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Want Some Thrills? Try Foreign Bonds


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WANT SOME THRILLS? TRY FOREIGN BONDS

Playing the global bond market is not for neophytes. But investors who understand the movement of currencies and who keep abreast of political and economic events around the world might want to consider purchasing overseas bonds. Despite the global rise in long-term interest rates, some of them have provided handsome returns this year thanks to the decline in the dollar. And some analysts see further opportunities in the world's battered debt markets. "If you do your homework, you can enhance a portfolio without added risk," says Gary Evans, a senior vice-president at Baring Securities in New York.

That's not so simple, of course. This arena has long been dominated by professionals because it's so difficult to manage currency risk along with the interest-rate and credit risk that go hand in hand with bond investing. Nonetheless, for investors with resources who aren't easily intimidated, getting involved is becoming easier. Many large brokerages and private banks that trade international bonds have minimums of around $100,000 for retail investors. But several firms are now selling smaller quantities of bonds and have dropped the minimum to as low as $5,000 in one case.

SQUEEZE PLAY. The main factor to consider is foreign exchange movements. This year, they have worked in favor of U.S. investors as the dollar has fallen against the yen and major European currencies. If you had bought bonds denominated in those currencies, the gains (13.2% for the yen, 10.7% for the mark, for example) would have more than compensated for the decline in the bonds' price due to rising yields

(table).

Granted, this has been an unusual year in the international capital markets. So you wouldn't want to jump into foreign bonds now if you think that the dollar will strengthen. But if you're willing to bet that the dollar will drop further, you might squeeze out some additional currency appreciation. And you will benefit from higher yields. While government bond yields in the U.S. have risen an average of 1.5 percentage points this year, yields shot up 2.2 points in New Zealand and 1.8 points in Switzerland, one reason these bonds are so attractive now, says Edison Lee, an analyst with Friedberg Mercantile Group in Toronto.

Friedberg's U.S. arm in New York (212 943-5300) recently started offering individual investors a choice of 30 foreign bonds, most of which are AAA-rated government issues in major currencies such as marks, Swiss francs, or British pounds, with less than five years to maturity. The firm's analysts choose bonds expected to benefit from currency fluctuations and interest-rate declines. The minimum investment is $5,000, and some bonds can be purchased for under $1,000. The firm will also manage a global bond portfolio for a minimum of $80,000.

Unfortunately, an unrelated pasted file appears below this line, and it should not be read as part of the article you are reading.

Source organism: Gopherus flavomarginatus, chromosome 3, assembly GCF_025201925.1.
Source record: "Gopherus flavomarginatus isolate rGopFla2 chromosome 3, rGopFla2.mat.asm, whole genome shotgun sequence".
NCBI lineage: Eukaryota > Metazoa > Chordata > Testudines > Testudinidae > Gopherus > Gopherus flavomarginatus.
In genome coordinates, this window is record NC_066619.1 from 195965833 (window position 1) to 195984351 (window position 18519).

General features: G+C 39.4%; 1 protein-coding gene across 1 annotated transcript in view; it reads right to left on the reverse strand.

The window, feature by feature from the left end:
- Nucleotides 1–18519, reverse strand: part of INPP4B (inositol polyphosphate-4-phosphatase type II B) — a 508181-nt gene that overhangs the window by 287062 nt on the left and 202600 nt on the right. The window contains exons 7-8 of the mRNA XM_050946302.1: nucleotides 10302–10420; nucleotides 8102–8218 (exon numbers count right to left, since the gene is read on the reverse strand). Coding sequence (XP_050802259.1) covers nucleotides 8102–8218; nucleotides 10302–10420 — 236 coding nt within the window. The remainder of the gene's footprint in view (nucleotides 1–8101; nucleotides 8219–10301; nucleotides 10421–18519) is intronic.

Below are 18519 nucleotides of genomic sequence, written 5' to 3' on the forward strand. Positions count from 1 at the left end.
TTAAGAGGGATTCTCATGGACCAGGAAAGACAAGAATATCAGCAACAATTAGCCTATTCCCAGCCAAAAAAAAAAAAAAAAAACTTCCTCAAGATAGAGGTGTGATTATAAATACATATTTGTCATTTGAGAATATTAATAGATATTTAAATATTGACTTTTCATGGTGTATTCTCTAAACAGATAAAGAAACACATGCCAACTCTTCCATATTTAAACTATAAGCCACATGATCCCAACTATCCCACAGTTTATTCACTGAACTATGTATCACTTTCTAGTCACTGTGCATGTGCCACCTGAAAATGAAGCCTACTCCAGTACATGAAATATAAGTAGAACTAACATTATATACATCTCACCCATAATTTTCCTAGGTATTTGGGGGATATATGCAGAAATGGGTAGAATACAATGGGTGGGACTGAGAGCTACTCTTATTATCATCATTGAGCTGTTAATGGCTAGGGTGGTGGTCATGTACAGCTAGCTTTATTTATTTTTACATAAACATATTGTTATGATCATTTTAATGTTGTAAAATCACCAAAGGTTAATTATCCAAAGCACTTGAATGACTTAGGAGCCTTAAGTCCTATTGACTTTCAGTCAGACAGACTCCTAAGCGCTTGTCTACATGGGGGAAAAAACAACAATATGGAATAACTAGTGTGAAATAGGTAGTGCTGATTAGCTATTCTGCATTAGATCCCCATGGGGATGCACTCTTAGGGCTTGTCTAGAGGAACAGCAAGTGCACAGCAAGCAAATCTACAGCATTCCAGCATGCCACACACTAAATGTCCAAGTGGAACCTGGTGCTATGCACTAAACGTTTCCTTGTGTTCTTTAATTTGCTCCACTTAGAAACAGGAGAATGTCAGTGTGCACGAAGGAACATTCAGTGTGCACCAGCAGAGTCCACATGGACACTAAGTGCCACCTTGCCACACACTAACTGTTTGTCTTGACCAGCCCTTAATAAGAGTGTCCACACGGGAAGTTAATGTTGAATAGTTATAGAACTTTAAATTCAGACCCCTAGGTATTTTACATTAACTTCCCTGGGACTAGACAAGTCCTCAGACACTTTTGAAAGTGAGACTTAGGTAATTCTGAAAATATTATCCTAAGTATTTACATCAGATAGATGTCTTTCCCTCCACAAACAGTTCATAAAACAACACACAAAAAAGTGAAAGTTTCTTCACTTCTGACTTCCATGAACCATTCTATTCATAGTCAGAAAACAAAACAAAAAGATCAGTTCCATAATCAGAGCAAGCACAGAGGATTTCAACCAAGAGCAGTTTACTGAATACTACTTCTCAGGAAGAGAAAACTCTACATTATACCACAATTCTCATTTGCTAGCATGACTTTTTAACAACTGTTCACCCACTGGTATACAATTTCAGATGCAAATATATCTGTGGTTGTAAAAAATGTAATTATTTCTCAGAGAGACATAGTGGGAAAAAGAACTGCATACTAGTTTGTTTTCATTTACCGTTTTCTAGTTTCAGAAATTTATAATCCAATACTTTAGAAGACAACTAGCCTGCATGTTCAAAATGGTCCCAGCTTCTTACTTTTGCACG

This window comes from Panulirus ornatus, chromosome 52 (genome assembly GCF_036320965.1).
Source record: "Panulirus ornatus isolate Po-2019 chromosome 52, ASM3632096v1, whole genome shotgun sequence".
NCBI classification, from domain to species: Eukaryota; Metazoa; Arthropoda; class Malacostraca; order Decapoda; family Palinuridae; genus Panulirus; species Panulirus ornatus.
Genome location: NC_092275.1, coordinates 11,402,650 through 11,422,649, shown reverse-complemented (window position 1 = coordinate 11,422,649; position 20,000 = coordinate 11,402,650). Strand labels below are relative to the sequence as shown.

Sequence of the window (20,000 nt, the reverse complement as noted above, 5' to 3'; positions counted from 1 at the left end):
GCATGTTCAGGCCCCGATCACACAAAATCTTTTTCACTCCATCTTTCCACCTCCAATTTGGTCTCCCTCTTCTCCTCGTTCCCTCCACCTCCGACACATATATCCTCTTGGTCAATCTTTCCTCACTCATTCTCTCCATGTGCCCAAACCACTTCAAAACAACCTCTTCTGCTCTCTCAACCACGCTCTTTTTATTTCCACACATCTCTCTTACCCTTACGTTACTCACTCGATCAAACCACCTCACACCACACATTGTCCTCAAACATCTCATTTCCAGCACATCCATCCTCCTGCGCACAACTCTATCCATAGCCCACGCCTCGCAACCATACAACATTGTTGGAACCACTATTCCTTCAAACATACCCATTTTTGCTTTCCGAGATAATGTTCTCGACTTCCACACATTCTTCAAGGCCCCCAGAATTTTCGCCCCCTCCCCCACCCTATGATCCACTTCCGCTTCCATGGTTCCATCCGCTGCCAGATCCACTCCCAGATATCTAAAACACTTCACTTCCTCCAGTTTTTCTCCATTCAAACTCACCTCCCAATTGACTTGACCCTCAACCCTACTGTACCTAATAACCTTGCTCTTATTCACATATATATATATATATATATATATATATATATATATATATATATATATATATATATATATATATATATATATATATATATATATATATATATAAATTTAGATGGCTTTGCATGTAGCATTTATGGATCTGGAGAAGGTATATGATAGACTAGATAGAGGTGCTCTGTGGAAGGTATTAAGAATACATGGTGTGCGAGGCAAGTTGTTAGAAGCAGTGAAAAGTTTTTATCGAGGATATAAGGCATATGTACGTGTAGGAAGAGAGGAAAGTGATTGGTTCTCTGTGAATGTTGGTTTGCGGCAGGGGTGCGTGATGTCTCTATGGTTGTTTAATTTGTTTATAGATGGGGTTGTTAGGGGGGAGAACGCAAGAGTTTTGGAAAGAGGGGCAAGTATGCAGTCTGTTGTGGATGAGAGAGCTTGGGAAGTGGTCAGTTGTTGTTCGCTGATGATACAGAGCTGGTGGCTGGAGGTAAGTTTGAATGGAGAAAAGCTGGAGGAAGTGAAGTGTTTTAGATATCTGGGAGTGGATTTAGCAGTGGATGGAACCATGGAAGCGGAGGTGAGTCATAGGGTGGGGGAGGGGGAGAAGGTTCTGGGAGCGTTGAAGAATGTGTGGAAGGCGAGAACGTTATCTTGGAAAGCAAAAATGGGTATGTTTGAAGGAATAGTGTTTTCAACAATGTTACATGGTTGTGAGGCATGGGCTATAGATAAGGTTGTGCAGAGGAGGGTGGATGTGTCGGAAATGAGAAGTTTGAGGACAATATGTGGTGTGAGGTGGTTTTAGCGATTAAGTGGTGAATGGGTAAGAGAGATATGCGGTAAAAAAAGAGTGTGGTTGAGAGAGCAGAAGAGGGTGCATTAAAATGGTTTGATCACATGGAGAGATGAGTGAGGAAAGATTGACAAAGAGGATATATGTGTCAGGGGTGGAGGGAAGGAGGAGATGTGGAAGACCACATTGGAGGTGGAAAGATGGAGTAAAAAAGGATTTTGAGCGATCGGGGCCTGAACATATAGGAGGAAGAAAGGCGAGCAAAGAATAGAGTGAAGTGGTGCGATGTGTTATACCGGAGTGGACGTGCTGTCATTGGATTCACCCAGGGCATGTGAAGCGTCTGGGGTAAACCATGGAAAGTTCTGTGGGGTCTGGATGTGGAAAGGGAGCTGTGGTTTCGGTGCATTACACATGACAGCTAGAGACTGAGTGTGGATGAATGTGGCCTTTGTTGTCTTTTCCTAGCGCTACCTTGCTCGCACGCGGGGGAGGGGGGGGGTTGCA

Friedberg, like all bond traders, makes its money off the spread between the bid and the asked price. Its spreads--which are close to 1% for less liquid bonds--are sometimes more than institutional buyers would pay for larger quantities of the same bonds. Among other firms that sell choice bonds to individuals, Merrill Lynch dropped its minimum for international bond trades from $50,000 to $25,000 about two years ago, and it now sells some Canadian bonds in lots as small as $10,000.

REAL YIELDS. If you're just getting started buying foreign bonds, you would do well to stick with government debt so you don't have to worry about credit risk. Buy countries with the highest "real yield," which is the nominal yield minus the inflation rate, says Arthur Micheletti, chief economist and investment strategist for Bailard, Biehl & Kaiser. The bond dealer should be able to provide this information. Finally, buy bonds from several countries.

Conventional wisdom still has it that individuals should leave foreign bond buying to the professionals, in part because they hedge to control currency risk. Yet ironically, such strategies prevented many global bond mutual funds from benefiting from the dollar's fall, while they all suffered from rising interest rates. Global bond funds are the worst-performing bond-fund category this year, with a 6.13% decline in average total return through Aug. 19, according to Morningstar Mutual Funds.

Mutual-fund contrarians might see this as an opportune time to buy into

the battered international group. And if you really want to go against the prevailing view, you can try purchasing the bonds yourself.Amey Stone


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